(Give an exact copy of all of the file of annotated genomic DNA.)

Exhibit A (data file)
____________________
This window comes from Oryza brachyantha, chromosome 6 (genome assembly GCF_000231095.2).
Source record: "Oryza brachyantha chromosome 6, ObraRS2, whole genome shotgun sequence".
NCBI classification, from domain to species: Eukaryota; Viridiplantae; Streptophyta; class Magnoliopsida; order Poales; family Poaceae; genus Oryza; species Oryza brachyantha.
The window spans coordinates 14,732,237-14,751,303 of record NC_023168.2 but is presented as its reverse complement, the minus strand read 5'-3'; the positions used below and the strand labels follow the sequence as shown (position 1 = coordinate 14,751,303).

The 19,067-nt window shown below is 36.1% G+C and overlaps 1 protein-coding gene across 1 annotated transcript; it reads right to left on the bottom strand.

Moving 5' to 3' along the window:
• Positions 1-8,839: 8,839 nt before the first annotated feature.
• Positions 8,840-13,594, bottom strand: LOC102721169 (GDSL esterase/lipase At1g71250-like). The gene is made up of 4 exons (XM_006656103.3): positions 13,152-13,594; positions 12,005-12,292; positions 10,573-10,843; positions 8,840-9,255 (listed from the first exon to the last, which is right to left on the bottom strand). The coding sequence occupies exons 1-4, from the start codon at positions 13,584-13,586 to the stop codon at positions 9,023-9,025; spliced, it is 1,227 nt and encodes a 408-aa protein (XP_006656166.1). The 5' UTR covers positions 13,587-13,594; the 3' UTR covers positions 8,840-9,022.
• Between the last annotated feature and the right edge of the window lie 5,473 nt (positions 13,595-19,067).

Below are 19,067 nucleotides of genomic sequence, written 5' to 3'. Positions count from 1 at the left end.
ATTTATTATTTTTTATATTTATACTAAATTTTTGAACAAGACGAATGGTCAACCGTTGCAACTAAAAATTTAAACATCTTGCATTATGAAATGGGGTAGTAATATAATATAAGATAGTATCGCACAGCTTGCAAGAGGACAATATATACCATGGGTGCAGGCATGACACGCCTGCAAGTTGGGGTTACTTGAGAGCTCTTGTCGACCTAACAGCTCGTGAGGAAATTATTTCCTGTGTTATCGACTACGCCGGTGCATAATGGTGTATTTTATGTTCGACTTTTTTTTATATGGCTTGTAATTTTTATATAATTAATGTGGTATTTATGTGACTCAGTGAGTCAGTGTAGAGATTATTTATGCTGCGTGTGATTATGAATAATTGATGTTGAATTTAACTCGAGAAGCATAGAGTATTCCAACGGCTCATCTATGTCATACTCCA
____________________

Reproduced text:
This window comes from Oryza brachyantha, chromosome 6 (genome assembly GCF_000231095.2).
Source record: "Oryza brachyantha chromosome 6, ObraRS2, whole genome shotgun sequence".
NCBI classification, from domain to species: Eukaryota; Viridiplantae; Streptophyta; class Magnoliopsida; order Poales; family Poaceae; genus Oryza; species Oryza brachyantha.
The window spans coordinates 14,732,237-14,751,303 of record NC_023168.2 but is presented as its reverse complement, the minus strand read 5'-3'; the positions used below and the strand labels follow the sequence as shown (position 1 = coordinate 14,751,303).

The 19,067-nt window shown below is 36.1% G+C and overlaps 1 protein-coding gene across 1 annotated transcript; it reads right to left on the bottom strand.

Moving 5' to 3' along the window:
• Positions 1-8,839: 8,839 nt before the first annotated feature.
• Positions 8,840-13,594, bottom strand: LOC102721169 (GDSL esterase/lipase At1g71250-like). The gene is made up of 4 exons (XM_006656103.3): positions 13,152-13,594; positions 12,005-12,292; positions 10,573-10,843; positions 8,840-9,255 (listed from the first exon to the last, which is right to left on the bottom strand). The coding sequence occupies exons 1-4, from the start codon at positions 13,584-13,586 to the stop codon at positions 9,023-9,025; spliced, it is 1,227 nt and encodes a 408-aa protein (XP_006656166.1). The 5' UTR covers positions 13,587-13,594; the 3' UTR covers positions 8,840-9,022.
• Between the last annotated feature and the right edge of the window lie 5,473 nt (positions 13,595-19,067).

Below are 19,067 nucleotides of genomic sequence, written 5' to 3'. Positions count from 1 at the left end.
ATTTATTATTTTTTATATTTATACTAAATTTTTGAACAAGACGAATGGTCAACCGTTGCAACTAAAAATTTAAACATCTTGCATTATGAAATGGGGTAGTAATATAATATAAGATAGTATCGCACAGCTTGCAAGAGGACAATATATACCATGGGTGCAGGCATGACACGCCTGCAAGTTGGGGTTACTTGAGAGCTCTTGTCGACCTAACAGCTCGTGAGGAAATTATTTCCTGTGTTATCGACTACGCCGGTGCATAATGGTGTATTTTATGTTCGACTTTTTTTTATATGGCTTGTAATTTTTATATAATTAATGTGGTATTTATGTGACTCAGTGAGTCAGTGTAGAGATTATTTATGCTGCGTGTGATTATGAATAATTGATGTTGAATTTAACTCGAGAAGCATAGAGTATTCCAACGGCTCATCTATGTCATACTCCA